My husband and I have been married for three years today. Graham is my best friend, my partner, on occasion my therapist, and the love of my life. If soul mates are for real, I’m certain he’s mine.
Our wedding was beautiful, every detail exactly what we wanted, and the perfect expression of our personalities and our love for each other.
But marriage is more than a pretty white dress and fond feelings. Neither of us came into this thinking that we’d have a fairy tale ending. Marriage is hard. It’s a brutal, non-stop boot camp that teaches you how to love another person. It’s not easy to share your life with another human being. It’s not easy to be selfless when someone else’s goals need attention. And don’t even get me started on money. That’s ground we cover with our combat boots on. Marriage takes work. It takes commitment and effort. Every. Single. Day.
And it’s worth it. It’s worth it to have a partner who supports you, who laughs with you and cries with you and sings with you and drinks wine (only seldom to excess) with you. It’s worth it to know we will always come home to each other, no matter how awful the day or how far the distance.
Graham and I are happy. We might not be happy every minute of every day, but we’re happy with each other and happy with our life together. We don’t get it right every time (who does?), but we always try, and every day we learn a little more about what makes our marriage work.
We talk. About everything. All the time. We talk about politics and philosophy and photography and writing. We talk about work and projects. We talk about our insecurities, and we brag about our accomplishments and our talents. We talk about our house, our pets, our cars (more about his, because it’s a piece of crap). We end every argument with a long conversation about why we argued and how we can work together to move forward, and what we need from each other. Ours is a verbose relationship, and that means that we don’t hold anything back. We talk, and we trust.
We do stuff. We dabble in our hobbies together. I’m Graham’s photography assistant (I’m a glorified lens-holder). He’s my sous chef (he’s basically the dishwasher and garbage man). We make a point of exploring new places and seeing new things together. We go adventuring together (he plans and I fret…it works). We encourage each other to learn and grow and not get bored. We engage each other not just as romantic partners, but as real people with real interests. He’ll hold my hand while I see the tigers at the zoo, and I’ll hold his (but close my eyes) while he looks at the snakes.
We don’t fight fair. Bear with me on this one. Graham’s a logic machine – at his worst, he’s a pedantic, intellectual snob who will rip apart an argument for the sake of doing it. I’m an emotional tyrant – at my worst, I always know the most hurtful thing to say, and I’ve got a temper that would frighten Donald Trump. And it’s okay. He’s smart, savvy, quick-thinking, and willing to stand up for himself when he knows he’s right. I’m passionate, committed, and I won’t back down when I believe in something. I’m fire and he’s ice. We balance each other, and we understand that neither of us is perfect. We know that we can’t love each other halfway. If we always tiptoed around our differences, we really wouldn’t have much of a relationship.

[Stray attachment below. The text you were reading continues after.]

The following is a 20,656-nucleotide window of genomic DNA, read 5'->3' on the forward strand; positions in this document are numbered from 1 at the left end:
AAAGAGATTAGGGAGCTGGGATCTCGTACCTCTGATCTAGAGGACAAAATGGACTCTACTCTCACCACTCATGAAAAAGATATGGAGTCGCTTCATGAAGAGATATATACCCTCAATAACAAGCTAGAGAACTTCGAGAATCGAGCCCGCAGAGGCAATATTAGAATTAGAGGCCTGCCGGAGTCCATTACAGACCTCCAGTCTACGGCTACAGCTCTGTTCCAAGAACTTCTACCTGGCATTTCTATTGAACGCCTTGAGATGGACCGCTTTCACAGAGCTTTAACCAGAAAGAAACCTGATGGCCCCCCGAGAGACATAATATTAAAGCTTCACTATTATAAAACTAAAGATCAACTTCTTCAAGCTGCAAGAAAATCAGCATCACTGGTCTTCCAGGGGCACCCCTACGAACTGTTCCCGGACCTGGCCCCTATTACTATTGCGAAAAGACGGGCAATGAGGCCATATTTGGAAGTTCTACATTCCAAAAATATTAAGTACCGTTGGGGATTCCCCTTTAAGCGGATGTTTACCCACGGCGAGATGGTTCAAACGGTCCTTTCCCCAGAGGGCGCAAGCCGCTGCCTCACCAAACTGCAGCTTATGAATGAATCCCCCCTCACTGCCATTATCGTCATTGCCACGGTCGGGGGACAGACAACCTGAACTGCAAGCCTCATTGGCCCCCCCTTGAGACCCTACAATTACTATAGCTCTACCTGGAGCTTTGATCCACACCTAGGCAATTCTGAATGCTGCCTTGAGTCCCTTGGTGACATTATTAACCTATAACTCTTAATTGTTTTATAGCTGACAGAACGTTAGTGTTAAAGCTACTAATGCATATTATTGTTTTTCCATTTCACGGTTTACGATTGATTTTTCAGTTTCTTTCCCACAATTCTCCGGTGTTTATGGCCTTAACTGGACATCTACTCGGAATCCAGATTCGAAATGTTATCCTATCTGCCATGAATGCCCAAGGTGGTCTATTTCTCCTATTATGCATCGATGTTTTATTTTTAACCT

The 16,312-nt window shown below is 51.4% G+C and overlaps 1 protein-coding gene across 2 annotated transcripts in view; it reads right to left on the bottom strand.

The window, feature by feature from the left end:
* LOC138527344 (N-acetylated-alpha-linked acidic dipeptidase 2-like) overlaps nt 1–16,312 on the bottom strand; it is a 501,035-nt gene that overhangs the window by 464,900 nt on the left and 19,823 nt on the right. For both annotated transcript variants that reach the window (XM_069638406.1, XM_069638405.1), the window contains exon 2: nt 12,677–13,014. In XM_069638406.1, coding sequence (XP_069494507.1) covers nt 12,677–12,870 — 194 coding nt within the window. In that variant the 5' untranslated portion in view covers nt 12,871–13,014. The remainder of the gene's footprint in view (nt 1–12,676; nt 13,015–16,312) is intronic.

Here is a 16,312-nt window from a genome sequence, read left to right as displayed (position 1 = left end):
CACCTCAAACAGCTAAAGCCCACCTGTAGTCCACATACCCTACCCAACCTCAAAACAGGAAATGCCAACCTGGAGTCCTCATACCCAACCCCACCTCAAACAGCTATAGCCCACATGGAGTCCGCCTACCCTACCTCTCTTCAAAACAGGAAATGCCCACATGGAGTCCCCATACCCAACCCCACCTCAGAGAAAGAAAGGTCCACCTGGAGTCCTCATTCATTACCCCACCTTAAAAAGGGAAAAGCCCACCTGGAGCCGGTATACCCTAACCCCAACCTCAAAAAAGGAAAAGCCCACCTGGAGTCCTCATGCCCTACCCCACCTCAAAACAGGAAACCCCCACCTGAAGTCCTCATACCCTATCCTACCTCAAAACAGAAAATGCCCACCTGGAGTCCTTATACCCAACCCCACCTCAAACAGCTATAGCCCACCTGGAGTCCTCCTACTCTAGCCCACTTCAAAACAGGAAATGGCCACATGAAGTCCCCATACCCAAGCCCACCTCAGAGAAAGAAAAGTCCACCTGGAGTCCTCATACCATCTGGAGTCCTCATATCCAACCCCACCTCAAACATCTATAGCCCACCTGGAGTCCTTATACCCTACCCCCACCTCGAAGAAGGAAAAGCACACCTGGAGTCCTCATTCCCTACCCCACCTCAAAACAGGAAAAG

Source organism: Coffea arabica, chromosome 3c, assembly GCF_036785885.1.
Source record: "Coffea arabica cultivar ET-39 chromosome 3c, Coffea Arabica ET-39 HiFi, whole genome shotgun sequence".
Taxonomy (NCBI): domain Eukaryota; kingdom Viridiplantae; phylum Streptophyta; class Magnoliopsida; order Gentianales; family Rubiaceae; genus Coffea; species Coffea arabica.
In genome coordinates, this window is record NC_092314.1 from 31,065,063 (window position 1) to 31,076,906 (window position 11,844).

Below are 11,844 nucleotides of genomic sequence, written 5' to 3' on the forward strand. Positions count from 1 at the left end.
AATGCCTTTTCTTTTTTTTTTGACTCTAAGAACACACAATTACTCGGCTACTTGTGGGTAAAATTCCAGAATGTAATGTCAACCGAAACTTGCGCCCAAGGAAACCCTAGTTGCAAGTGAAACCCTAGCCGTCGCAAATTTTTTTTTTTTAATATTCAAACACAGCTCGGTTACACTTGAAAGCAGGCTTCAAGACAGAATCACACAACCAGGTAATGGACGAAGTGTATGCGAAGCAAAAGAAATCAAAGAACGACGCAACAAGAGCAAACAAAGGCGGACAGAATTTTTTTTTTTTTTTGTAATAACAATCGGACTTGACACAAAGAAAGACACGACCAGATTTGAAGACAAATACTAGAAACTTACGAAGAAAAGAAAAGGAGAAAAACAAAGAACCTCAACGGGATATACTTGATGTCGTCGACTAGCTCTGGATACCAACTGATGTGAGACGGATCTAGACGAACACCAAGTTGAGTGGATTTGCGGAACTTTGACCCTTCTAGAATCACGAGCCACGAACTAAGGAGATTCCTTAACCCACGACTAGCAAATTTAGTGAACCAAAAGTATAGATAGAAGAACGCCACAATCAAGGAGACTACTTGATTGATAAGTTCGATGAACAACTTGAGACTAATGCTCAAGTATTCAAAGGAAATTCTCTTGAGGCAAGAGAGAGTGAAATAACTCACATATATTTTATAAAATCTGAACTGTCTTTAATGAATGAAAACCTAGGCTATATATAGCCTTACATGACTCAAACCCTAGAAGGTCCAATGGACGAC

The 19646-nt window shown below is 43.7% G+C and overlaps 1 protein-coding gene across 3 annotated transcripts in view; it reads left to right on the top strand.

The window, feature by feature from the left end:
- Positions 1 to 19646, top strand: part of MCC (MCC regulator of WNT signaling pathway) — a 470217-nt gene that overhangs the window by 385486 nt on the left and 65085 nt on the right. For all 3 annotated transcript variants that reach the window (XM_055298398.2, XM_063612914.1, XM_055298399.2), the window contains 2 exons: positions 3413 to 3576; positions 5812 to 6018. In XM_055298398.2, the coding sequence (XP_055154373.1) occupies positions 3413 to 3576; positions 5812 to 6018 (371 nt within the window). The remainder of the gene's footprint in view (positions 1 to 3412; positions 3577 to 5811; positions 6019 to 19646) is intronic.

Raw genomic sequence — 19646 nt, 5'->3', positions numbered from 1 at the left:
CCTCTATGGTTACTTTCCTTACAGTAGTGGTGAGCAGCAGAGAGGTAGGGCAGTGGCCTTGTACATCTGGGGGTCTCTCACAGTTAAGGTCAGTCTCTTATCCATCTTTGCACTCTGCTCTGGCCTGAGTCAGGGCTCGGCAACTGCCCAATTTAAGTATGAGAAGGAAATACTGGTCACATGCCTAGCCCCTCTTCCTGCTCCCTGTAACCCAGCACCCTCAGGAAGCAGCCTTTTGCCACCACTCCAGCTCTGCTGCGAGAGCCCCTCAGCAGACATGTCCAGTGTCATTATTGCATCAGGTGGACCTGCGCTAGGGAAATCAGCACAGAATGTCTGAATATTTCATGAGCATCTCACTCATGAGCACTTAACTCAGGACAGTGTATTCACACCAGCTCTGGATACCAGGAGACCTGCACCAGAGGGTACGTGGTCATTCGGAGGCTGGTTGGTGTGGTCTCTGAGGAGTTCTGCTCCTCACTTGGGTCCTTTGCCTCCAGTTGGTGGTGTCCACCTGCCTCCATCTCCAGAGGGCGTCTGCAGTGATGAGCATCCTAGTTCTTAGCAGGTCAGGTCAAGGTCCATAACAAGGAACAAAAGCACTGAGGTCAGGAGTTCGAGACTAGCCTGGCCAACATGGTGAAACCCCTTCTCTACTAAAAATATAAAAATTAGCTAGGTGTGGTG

We apologize. I’m scary in an argument. He’s detached. We know this. We really, really know this. But we both know when to quit and say we’re sorry. Admitting when we’re wrong and owning up to it isn’t always easy (it’s never easy). But being together is more important than winning. You can’t build a life together if you act like adversaries keeping score. “I’m sorry,” said honestly, gracefully, and with conviction and respect, are the two most important, powerful words in a marriage.
We are grateful. For the good times and the bad times, and the boring times, and the exciting times, and the arguments, and the apologies, and the adventures, and all of the times we’ve come through for each other when it matters. Life throws curve balls. Plans fall through. Things don’t always work the way we’d planned. We still have each other. We never forget how important that is.
Growing up, I always said I’d never get married. Marriage meant a lifetime with one person. Marriage meant compromising myself and my dreams for someone else. I just couldn’t imagine loving someone enough to make that kind of commitment. Now, I can’t imagine my life without my husband in it. Our marriage makes me stronger, kinder, braver, more patient, more ambitious, more motivated, and just better.
Graham is my North Star. He’s the fixed foot of my compass, and his love will carry me through anything life throws at me.
I love you, Grahambler, every second of every day. Thank you for going on this journey with me.